If possible. At Lighthouse Recovery Institute, we believe family inclusion in treatment is critical for long-term recovery. Whenever possible, we’ll do our best to incorporate family members into the treatment process. We’ll also assist family members who might be challenging to cope with their loved ones being in rehab. People in recovery need the support of family and friends to make progress, so we often invite family members to form support groups during therapy.
If needed. For specific addictions, a medication-assisted treatment program might be beneficial, particularly during the early recovery stages. Medications can help ease withdrawal symptoms, control cravings, and make the recovery process easier on those in treatment.
It depends. Our rehab programs are personalized to address your needs. However, most of our programs range in the 60- to 90-day, with many choosing continuum care after leaving rehab.
Most of our patients come to our rehab center after completing our drug and alcohol detox program. Someone must be no longer using substances to start a rehab program. Otherwise, withdrawal symptoms can interfere with treatment and make progress too challenging.
Our Approach to MAT in Drug Rehab
There is one significant distinction between the MAT services offered at Lighthouse Recovery Institute and those provided by other facilities or models of care. In some cases, patients are on long-term opioid replacement drugs, which can be habit-forming, as a part of MAT programs. We do not use these medications because they can result in the development of a secondary addiction.
Medication-Assisted treatment for us refers to the use of non-narcotic, non-addictive medicines that are approved and recommended for reducing cravings. Some of these medications will block the effects of alcohol and drugs, reducing the incentive to use in the first place. We have found that many patients benefit from the additional accountability provided from these types of medication.
Our Comprehensive MAT Approach
Early recovery and treatment can be a delicate time, during which any help with managing cravings can mean the difference between success and relapse.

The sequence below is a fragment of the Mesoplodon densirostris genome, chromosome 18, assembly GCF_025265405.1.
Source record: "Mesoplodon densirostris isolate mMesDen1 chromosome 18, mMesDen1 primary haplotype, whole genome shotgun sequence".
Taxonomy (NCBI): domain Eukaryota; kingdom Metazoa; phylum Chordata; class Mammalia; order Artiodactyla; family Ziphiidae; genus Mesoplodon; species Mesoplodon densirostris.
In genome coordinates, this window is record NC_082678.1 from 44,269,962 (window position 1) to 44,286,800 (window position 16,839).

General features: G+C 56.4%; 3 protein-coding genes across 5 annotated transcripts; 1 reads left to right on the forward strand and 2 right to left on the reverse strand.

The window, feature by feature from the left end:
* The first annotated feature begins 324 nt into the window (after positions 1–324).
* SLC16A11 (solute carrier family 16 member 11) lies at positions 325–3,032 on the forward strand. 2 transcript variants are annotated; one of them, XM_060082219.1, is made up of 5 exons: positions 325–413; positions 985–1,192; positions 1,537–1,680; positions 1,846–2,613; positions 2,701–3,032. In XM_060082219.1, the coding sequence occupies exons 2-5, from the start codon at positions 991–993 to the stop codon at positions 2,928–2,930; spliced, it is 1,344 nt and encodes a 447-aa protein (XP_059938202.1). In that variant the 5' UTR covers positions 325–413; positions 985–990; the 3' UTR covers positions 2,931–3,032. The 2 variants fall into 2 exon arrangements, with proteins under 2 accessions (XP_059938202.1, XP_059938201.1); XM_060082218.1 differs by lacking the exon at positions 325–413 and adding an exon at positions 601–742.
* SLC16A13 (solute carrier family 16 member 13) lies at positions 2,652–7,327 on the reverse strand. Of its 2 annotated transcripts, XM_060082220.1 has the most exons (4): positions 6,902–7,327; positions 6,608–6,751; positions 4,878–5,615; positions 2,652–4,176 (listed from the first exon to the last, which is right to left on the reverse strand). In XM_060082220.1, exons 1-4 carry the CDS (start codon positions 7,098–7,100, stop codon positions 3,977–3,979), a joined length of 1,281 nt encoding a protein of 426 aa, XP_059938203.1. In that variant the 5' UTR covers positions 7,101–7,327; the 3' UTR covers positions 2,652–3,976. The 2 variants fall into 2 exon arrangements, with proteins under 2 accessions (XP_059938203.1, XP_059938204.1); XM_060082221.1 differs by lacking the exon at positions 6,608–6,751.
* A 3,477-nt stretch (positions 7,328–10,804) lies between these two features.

MAT is a method to ensure that patients have the best possible foundation for success by giving them time to stabilize without the added stress of cravings for drugs and alcohol. During this time, patients can learn coping skills for long-term relapse prevention to serve them throughout their recovery.
Commonly Used Medication for Medication-Assisted Treatment:
Medications commonly used include Naltrexone and Vivitrol. Naltrexone is a once-daily non-narcotic that reduces opioid and alcohol cravings and prevents patients from experiencing any euphoric effect if they relapse. Vivitrol is a long-acting injectable form of naltrexone that can help prevent relapse and reduce cravings for up to a month.
When combined with intensive psychotherapy, community support, and a daily recovery program, these medications can help individuals overcome many challenges. Integrating MAT provides an extra layer of accountability and support; allowing our patients to focus their energy on the vital work of addiction treatment and therapy.
With the help of anti-craving medications, we can help develop the core elements of a robust recovery program for every individual that walks in our door.
South Florida Medication-Assisted Treatment Program
Some people oppose the idea of medication-assisted treatment for drug and alcohol addiction. However, extensive research suggests that by using medications alongside therapy and traditional addiction treatment, the chances of recovery and long-term sobriety are higher. During the early stages of recovery, cravings for drugs and alcohol can be severe, so we offer MAT to help overcome the uncomfortable first stages of recovery if needed. Our collaborative team of licensed counselors and doctors integrate pharmacotherapy to help reduce the desire to use and create intervention strategies that result in a more effective treatment model for many of our patients. Integrating MAT provides an extra layer of accountability and support, which allows our patients to focus their energy on the vital work of addiction treatment and therapy.
Does Insurance Cover Medication-Assisted Treatment?
Insurance plans will cover some or all the costs of inpatient drug and alcohol rehab programs. Some individual insurance companies are now requiring the use of MAT in long-term treatment. If you or a loved one are considering entering drug or alcohol treatment, and looking to obtain detailed information about your insurance plan call our trained staff today.